Tierney Plumb
Tierney Plumb is a former reporter for Bisnow San Franscio. She previously worked with the San Diego Daily Transcript and the Washington Business Journal.

Seven Under-The-Radar Cities For Renters

Written by Apartment Management Magazine on . Posted in Blog

By Carl Whitaker | Axiometrics Real Estate Analyst


San Francisco. Los Angeles. New York. These are just a few metros that are constantly brought up in conversations regarding the apartment industry due to their high demand among renters.

But what about other metros not at the forefront of international – or even American – consciousness? “Under the radar” metros, if you will. Some metros such as Chattanooga, Ann Arbor and Reno may not have the same clout as the larger metros mentioned earlier, but would still make wonderful places for many people.

So from an apartment renter’s perspective, what are some of these under the radar metros?

Axiometrics has compiled a list of metros fitting this criteria. Whether it be their affordable rent, strong economy – e.g. strong job growth – or a certain je ne sais quoi,these metros are surely worth an under the radar discussion.

They’re also less expensive for renters than the national average.

Under the Radar

Athens, GA: Those familiar with the college football landscape immediately recognize Athens as the home of the University of Georgia. While it may seem as though this quintessential college town is a one-trick pony whose economic prosperity depends solely upon the university, recent job growth figures suggest the Athens metropolitan area has far more working in its favor.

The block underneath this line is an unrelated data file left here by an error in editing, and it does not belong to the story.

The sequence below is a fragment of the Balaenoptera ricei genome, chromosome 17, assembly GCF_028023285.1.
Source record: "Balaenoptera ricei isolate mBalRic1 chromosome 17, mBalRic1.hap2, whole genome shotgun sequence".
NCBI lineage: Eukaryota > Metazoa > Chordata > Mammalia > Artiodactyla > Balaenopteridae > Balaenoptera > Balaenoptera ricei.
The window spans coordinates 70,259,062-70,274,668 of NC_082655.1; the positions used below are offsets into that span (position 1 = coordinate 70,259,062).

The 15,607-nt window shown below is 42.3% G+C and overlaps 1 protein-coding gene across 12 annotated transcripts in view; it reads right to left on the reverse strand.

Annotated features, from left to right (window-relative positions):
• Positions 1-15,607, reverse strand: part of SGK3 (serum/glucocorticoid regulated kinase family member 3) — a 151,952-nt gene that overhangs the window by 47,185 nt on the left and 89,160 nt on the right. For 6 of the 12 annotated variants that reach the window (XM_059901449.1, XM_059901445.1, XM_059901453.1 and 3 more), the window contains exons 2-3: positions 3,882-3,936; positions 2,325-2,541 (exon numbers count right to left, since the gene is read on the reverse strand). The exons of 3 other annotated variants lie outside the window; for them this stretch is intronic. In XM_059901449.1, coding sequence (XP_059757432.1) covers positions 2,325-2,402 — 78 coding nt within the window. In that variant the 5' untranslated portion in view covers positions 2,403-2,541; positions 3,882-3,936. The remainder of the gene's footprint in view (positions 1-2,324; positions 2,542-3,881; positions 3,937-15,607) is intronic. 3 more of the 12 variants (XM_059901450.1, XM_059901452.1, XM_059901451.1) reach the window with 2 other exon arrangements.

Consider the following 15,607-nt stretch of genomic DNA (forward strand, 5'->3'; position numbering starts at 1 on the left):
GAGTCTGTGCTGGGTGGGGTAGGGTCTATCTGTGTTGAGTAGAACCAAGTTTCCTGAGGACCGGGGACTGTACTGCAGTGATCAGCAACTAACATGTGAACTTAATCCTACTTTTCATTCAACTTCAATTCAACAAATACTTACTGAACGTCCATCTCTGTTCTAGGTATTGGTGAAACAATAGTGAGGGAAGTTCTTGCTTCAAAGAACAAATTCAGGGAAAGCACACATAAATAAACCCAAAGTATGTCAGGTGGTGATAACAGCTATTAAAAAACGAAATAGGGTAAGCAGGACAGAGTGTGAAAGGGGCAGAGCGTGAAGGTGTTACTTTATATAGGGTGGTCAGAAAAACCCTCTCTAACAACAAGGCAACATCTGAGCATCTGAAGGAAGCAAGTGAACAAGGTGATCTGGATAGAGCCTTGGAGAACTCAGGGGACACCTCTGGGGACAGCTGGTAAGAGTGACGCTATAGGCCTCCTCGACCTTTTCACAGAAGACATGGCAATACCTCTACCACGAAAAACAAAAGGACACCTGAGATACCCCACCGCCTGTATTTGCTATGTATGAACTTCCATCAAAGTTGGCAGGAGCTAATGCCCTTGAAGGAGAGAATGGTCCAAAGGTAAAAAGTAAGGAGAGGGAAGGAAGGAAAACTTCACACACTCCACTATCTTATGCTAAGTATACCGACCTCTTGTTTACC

In fact, Athens has seen some of the strongest job growth in the nation – an estimated 4.0% job growth between June 2015 and June 2016 – which means those looking to rent an apartment in the area probably won’t have much trouble finding a job. Music lovers will find more than their fair share of concerts to attend as well, as the city has a thriving music scene – not an uncommon phenomenon in college towns.

Savannah, GA: Located on the Georgia coast, Savannah is steeped in history and is one of the oldest cities in the southern U.S.

Much like the other Peach State city on this list, the Savannah metro has enjoyed healthy job growth over the past year (approximately 4.1% from June 2015 to June 2016), which of course makes the task of finding a job much easier. Furthermore, the 10% job growth within the Professional and Businesses Services sector suggests jobs coming to the area are higher paying jobs – another indicator of a strong local economy.

Given its antiquity, history buffs looking to rent an apartment might not have to look much farther than Savannah. As an added plus, Savannah’s proximity to the beach means you’re a history buff and a beach-goer, Savannah just might be your perfect city.

Cape Coral, FL: Cape Coral is included in this list because many people may overlook the coastal city in favor of larger Florida cities such as Miami, Orlando, and Tampa.